This is a guest post by plastiknoise, who writes by way of introduction,
I am a freshman in college, and although I'm originally from Pakistan, I have lived in the United States for more than 16 years, and in Texas for more than 10. I have also mostly lived around minorities for my entire life. My academic and social justice interests center around anti-colonialism, anti-imperialism, and neo-Marxist theory, as well as resistance to globalization, and domestic efforts to promote peace, tolerance, awareness of privilege, and combating racism. I have a blog, where I post about left-leaning critical theories and high fashion. I'm a lot more fun than this description sounds.
With this post, I'd like to ask swpd readers for tips on dealing with situations such as this, and for advice on how we can foster dialogue about race relations within communities that may be resistant or apathetic to it (for example, college students in a Southern university).
The other day, one of my teachers messaged everyone and linked an editorial on the Virginia governor’s effort to promote a holiday for the Confederacy, or whatever it is that he wants to do. Roland S. Martin, an African American journalist, was defending himself after a lot of backlash for an initial piece that he wrote, in which he equated people who celebrate the legacy of the Confederacy with people who celebrate Nazis.
In this new piece, Martin argues that we cannot turn a blind eye to the action of the Confederates -- who so many are defending as just "doing what they thought was right, and defending their homeland, which is noble. Slavery was not the point of the Civil War, it was not the only issue at hand" -- and yet also maintain that Islamic extremists are terrorists. He says that both parties justify their opinion the same way, and use violence to extend political and moral goals.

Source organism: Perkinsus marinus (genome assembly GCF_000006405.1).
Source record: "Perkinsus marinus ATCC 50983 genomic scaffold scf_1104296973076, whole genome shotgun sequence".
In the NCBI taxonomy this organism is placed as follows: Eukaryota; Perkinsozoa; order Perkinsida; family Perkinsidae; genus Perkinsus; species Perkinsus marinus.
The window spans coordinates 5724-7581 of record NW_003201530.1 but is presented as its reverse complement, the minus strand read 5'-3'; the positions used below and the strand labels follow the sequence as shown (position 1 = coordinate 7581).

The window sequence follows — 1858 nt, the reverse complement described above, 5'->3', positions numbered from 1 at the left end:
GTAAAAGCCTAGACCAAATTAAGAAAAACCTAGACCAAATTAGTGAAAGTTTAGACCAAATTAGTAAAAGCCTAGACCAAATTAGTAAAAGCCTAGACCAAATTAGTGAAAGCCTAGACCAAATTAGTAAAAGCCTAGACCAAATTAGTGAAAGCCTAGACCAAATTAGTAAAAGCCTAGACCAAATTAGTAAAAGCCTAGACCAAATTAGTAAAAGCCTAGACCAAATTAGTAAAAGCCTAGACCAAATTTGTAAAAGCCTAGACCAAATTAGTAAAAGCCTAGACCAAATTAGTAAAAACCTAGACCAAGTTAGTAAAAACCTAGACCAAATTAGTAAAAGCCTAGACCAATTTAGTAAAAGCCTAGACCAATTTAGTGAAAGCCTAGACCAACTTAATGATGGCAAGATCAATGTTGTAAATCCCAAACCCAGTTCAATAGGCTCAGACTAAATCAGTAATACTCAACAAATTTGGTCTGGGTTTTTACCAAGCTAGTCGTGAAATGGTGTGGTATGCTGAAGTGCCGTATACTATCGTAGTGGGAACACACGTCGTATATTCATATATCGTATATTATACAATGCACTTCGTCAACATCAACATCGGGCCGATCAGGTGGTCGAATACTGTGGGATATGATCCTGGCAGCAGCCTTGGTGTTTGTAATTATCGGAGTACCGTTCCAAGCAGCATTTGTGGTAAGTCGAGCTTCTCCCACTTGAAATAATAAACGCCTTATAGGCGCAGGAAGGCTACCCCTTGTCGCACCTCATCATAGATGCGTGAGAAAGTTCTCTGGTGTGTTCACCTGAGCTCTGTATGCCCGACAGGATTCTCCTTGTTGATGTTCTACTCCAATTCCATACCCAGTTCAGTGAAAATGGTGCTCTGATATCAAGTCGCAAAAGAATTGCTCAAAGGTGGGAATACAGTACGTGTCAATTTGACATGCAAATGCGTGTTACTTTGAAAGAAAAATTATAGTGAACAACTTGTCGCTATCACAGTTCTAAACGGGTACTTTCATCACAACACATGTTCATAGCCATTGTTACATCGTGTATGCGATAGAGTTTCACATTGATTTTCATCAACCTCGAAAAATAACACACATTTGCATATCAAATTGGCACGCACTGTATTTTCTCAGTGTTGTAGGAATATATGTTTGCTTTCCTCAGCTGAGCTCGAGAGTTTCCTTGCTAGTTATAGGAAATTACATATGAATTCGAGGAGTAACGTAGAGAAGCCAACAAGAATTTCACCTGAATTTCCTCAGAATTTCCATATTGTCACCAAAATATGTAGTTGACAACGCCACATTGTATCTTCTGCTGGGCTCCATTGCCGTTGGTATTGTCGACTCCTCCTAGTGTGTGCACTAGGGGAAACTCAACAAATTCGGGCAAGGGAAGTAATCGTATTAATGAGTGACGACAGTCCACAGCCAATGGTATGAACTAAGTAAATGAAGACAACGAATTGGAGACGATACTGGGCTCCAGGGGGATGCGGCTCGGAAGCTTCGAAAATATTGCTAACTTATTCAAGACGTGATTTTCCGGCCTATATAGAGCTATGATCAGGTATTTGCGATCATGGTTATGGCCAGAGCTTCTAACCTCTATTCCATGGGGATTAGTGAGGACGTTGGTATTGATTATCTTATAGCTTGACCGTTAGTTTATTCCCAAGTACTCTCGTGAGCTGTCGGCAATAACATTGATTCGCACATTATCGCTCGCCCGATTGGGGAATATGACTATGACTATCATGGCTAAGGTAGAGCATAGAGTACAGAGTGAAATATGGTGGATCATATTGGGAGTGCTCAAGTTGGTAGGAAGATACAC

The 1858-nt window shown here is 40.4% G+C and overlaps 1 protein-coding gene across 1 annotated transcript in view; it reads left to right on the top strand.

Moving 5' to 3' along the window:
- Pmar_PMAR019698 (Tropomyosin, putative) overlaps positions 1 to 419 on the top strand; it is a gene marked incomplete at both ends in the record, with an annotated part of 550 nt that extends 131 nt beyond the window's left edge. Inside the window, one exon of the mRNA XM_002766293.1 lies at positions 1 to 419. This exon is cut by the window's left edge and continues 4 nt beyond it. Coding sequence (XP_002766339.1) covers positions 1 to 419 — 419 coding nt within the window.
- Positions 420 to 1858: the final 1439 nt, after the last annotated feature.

Read the article here, if you’d like.
In class, we discussed whether or not we thought Martin was accurate. As soon as I saw this message, I really dreaded this topic. I attend university in Texas, but in a minority-majority city and college. That specific class is about half minorities and half whites. I was dreading this topic because I knew that all the pocs would be sitting there thinking, "ok, this is kinda wrong. I have XYZ personal experience with racism, and some of it is due to slavery and how we treat foreigners in this country."
But I also knew that few would say anything, and that the white folk in the room would talk about how the Confederates were also defending their state and their interpretation of how a government should work, that they were fighting for their land, and that that is honorable.
I further sensed that I would say something using my background in critical race discourse, and it would go over everyone’s heads. And that of course, I’d get frustrated that people can gloss over the whole, owning HUMAN BEINGS thing, and focus on, "oh they were just doing what they thought was right."
And that’s exactly what happened.
Many of the white folks emphasized cultural relativism, maintaining that although slavery was a horrible thing, the Southerners didn’t know any better, and that we cannot judge them. They were just trying to protect their economy -- look at how the Southern states plummeted when slaves were taken away. They were also defending themselves against invaders, against pillagers, and defending their land. Wouldn’t you do that?